Articles Home Tips and Advice Coming Out: What Young Parents Need to Understand About Children's Gender and Sexuality

Coming Out: What Young Parents Need to Understand About Children's Gender and Sexuality

Young parents need to talk more about gender and sexuality — and how they can stop society from romanticizing the idea of coming out.

Parenthood is one of the most challenging yet rewarding chapters of a person’s life. As a young parent, you are in charge of raising your child to be good, honest, and capable. While much of your parenting knowledge is either instinctive or was taught to you by your parents, you are still likely to encounter questions to which you may not have the answers. That includes tackling gender and sexuality with children, which society never had the chance to do so openly until recently.

A mother her son looking at bubbles with rainbow colors.
Photo by Kai Dahms / Unsplash

Young parents of today are given a golden opportunity to shape a generation that normalizes differences and validates everyone’s existence no matter how it is expressed. In order to seize that opportunity, they must first understand what gender and sexuality are.

First, Let’s Define Some Terms

They may seem similar but gender and sexuality are two different things. Gender is defined as a social construct used to categorize a person as a man, woman, or some other identity. It may or may not align with the biological sex that the person is assigned at birth.  Gender is expressed by how a person behaves as feminine or masculine according to the standards of society.

A young girl wearing a rainbow-colored headband while looking at her iPad.
Photo by Patricia Prudente / Unsplash

On the other hand, sexuality includes a person’s biological sex, sexual orientation, gender identity, and more. Understanding sexuality requires an understanding of one’s body, values, emotions, relationships, and many other components that are dynamic and unique to a person. More importantly, sexuality is self-defined; i.e. it is not and should not be imposed by others.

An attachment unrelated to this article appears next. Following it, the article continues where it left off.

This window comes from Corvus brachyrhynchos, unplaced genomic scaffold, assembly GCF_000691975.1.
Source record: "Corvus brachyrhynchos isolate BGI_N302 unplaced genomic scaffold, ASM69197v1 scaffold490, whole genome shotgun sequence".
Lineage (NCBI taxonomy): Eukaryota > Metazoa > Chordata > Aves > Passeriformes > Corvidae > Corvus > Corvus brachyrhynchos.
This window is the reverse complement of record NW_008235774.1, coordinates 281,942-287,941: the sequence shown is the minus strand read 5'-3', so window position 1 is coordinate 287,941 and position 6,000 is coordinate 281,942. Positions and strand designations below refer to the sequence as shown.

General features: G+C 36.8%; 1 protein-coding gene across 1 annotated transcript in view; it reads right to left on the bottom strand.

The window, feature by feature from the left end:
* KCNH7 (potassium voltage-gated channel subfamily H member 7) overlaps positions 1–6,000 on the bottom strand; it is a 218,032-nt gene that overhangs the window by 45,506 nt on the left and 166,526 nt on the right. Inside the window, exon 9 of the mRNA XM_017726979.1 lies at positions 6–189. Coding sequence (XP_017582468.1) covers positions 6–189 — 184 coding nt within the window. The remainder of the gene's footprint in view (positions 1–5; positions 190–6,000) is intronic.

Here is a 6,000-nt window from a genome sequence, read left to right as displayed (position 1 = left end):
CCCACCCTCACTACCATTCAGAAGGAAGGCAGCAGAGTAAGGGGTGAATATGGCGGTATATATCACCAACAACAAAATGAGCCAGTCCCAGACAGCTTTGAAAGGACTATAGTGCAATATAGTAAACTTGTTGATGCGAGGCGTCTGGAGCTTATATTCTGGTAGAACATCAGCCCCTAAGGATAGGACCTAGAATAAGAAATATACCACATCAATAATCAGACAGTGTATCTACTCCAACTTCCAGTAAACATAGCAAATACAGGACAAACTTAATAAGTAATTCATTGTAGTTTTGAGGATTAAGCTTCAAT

How Children Identify Their Gender and Sexuality

Most children start to recognize gender groups at ages 18 to 24 months. They learn to classify a girl or a woman as feminine while a boy or a man as masculine. These children eventually identify themselves with their gender by the time they turn 3 years old.

Stick drawing of a family and their house on paper using rainbow-colored pens.
Photo by Volodymyr Hryshchenko / Unsplash

As they grow older and encounter internal and external influences, children begin to learn the subtle and obvious gender stereotypes in the family and in their community. Depending on the validation or rejection they get from behaving in a certain way, children now begin to identify more strongly with what they are told to be or what they prefer.

Your Role as a Parent

In ideal situations, a child who does not conform to gender stereotypes is given the liberty to define sexuality as it makes sense to him or her. But the reality of the present time still makes those ideal situations difficult to come by. As young parents, you play a significant role in changing this reality simply by becoming the support system your child needs.  

Be Involved in Your Child’s Value Formation